I already knew what the interview portion of the testing would say, more or less. I’d been roughly aware of the diagnostic criteria for many years, I knew what my childhood was like, I knew how the symptoms still affected me today, so there wasn’t a whole lot of variation that I’d expect there. However, I’d never self-administered any neuropsychiatric evaluations, and when I’d been subjected to psychometric testing as a child, I’d never gotten to review the results in detail, just given a high-level summary.

So, given this quirk, included with my diagnostic results was clear evidence of additional ADHD symptoms, such as a gap between general intelligence and cognitive performance explained by a deficit in working memory.

I already knew many of my issues were caused by ADHD. I knew that I have a neurodevelopmental disorder that affects roughly 3% of the adult population; i.e. fewer than 1 in 20 people. I knew that despite public perception of this disorder as something frivolously over-diagnosed and “not real”, it’s been possibly the best-researched condition in clinical psychiatry for decades.

And yet.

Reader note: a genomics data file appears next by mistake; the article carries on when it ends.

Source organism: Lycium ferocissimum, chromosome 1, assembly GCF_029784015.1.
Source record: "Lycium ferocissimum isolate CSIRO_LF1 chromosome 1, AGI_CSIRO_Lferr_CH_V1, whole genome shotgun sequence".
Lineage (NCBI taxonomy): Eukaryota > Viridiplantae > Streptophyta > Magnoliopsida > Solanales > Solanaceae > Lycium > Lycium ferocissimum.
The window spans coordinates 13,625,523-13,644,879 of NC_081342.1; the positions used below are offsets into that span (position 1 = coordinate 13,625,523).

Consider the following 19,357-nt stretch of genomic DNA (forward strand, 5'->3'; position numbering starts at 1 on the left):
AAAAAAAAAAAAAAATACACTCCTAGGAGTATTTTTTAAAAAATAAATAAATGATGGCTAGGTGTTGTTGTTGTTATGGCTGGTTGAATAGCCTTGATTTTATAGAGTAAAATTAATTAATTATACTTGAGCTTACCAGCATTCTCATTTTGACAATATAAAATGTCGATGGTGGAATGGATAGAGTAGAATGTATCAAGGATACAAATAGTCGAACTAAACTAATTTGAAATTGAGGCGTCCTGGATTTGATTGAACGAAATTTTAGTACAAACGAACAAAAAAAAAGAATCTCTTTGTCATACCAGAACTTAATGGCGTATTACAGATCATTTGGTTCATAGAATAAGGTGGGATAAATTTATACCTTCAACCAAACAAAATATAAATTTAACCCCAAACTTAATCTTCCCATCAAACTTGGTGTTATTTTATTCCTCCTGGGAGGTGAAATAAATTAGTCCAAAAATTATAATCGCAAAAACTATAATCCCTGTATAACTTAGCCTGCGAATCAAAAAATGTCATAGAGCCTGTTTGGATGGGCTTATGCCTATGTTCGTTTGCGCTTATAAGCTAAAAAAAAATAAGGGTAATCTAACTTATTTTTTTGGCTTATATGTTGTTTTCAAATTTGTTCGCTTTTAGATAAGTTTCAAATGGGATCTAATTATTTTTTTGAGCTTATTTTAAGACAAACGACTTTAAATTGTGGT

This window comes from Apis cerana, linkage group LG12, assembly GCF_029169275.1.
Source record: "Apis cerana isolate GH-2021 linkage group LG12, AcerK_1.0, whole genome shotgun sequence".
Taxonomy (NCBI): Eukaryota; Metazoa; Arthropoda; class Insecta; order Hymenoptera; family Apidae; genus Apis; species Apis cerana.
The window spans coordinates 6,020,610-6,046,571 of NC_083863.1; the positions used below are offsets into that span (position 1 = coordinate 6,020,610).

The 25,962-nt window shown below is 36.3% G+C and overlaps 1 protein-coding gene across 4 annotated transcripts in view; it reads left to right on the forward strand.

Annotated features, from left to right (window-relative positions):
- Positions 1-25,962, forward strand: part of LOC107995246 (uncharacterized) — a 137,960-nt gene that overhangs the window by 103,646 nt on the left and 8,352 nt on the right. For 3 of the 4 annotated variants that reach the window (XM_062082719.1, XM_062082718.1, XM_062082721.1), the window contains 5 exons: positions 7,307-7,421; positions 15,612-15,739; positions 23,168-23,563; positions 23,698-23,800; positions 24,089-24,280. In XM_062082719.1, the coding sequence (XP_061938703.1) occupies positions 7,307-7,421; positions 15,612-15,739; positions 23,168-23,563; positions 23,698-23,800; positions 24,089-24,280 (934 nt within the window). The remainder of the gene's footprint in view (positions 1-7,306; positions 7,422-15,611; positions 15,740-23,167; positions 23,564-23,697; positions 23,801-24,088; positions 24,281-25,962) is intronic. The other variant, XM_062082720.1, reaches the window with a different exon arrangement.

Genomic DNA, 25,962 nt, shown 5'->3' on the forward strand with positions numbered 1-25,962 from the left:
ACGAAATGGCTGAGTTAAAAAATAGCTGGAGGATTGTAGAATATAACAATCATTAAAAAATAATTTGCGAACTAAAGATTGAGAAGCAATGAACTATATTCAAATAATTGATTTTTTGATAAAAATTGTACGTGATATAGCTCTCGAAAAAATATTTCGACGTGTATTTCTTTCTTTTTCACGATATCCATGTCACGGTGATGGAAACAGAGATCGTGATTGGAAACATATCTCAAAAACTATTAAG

Reading through my diagnosis, after the fact, I was surprised to discover that despite having known this for years, despite having written extensively about how this specific paradigm about ADHD was both incorrect and unhelpful, there was still somehow a part of me which subconsciously believed that it was just a collection of character defects. That neurotypical people must feel like this all the time as well, and that they just try harder than me somehow.

One can easily believe that any behavior out “in the world” is simply a result of character. Failing to complete assignments in school, blowing through estimate after estimate at work, needing 3 different “upcoming meeting” reminders on every device to ensure that one doesn’t miss appointments, having a slavish dedication to to-do lists so intense that it literally borders on an obsessive compulsion... one can believe that these are all just quirks, responses to things that everyone must struggle with to some degree, and that one’s behavior in these areas might be colored a little bit by a disorder but ultimately it’s down to choices.